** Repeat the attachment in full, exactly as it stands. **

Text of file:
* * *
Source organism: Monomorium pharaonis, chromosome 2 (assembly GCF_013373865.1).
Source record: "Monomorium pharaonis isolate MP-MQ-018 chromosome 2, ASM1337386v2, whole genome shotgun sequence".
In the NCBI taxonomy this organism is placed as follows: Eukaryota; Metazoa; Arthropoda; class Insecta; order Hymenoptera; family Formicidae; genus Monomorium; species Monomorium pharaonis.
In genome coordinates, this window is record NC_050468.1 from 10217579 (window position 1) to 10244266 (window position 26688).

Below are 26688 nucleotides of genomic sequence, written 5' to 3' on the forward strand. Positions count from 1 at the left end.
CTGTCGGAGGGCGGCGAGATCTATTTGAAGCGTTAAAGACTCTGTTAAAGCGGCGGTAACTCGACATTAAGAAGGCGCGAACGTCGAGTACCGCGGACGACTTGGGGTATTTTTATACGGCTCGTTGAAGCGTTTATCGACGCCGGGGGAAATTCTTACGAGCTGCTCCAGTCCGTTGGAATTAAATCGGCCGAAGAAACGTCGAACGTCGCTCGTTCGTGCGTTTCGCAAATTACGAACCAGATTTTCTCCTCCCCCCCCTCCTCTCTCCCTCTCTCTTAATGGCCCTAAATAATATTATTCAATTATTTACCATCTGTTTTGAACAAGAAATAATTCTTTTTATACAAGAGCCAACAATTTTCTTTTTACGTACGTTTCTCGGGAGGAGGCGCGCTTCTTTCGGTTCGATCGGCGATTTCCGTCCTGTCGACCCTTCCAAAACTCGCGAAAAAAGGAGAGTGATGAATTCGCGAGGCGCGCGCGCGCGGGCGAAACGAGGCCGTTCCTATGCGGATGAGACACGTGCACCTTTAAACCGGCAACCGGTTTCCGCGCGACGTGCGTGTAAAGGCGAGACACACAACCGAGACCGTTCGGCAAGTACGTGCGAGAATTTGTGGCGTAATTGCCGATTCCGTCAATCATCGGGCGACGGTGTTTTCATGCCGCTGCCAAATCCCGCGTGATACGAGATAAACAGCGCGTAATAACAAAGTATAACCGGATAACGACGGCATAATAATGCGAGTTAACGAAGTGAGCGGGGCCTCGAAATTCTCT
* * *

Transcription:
Source organism: Monomorium pharaonis, chromosome 2 (assembly GCF_013373865.1).
Source record: "Monomorium pharaonis isolate MP-MQ-018 chromosome 2, ASM1337386v2, whole genome shotgun sequence".
In the NCBI taxonomy this organism is placed as follows: Eukaryota; Metazoa; Arthropoda; class Insecta; order Hymenoptera; family Formicidae; genus Monomorium; species Monomorium pharaonis.
In genome coordinates, this window is record NC_050468.1 from 10217579 (window position 1) to 10244266 (window position 26688).

Below are 26688 nucleotides of genomic sequence, written 5' to 3' on the forward strand. Positions count from 1 at the left end.
CTGTCGGAGGGCGGCGAGATCTATTTGAAGCGTTAAAGACTCTGTTAAAGCGGCGGTAACTCGACATTAAGAAGGCGCGAACGTCGAGTACCGCGGACGACTTGGGGTATTTTTATACGGCTCGTTGAAGCGTTTATCGACGCCGGGGGAAATTCTTACGAGCTGCTCCAGTCCGTTGGAATTAAATCGGCCGAAGAAACGTCGAACGTCGCTCGTTCGTGCGTTTCGCAAATTACGAACCAGATTTTCTCCTCCCCCCCCTCCTCTCTCCCTCTCTCTTAATGGCCCTAAATAATATTATTCAATTATTTACCATCTGTTTTGAACAAGAAATAATTCTTTTTATACAAGAGCCAACAATTTTCTTTTTACGTACGTTTCTCGGGAGGAGGCGCGCTTCTTTCGGTTCGATCGGCGATTTCCGTCCTGTCGACCCTTCCAAAACTCGCGAAAAAAGGAGAGTGATGAATTCGCGAGGCGCGCGCGCGCGGGCGAAACGAGGCCGTTCCTATGCGGATGAGACACGTGCACCTTTAAACCGGCAACCGGTTTCCGCGCGACGTGCGTGTAAAGGCGAGACACACAACCGAGACCGTTCGGCAAGTACGTGCGAGAATTTGTGGCGTAATTGCCGATTCCGTCAATCATCGGGCGACGGTGTTTTCATGCCGCTGCCAAATCCCGCGTGATACGAGATAAACAGCGCGTAATAACAAAGTATAACCGGATAACGACGGCATAATAATGCGAGTTAACGAAGTGAGCGGGGCCTCGAAATTCTCT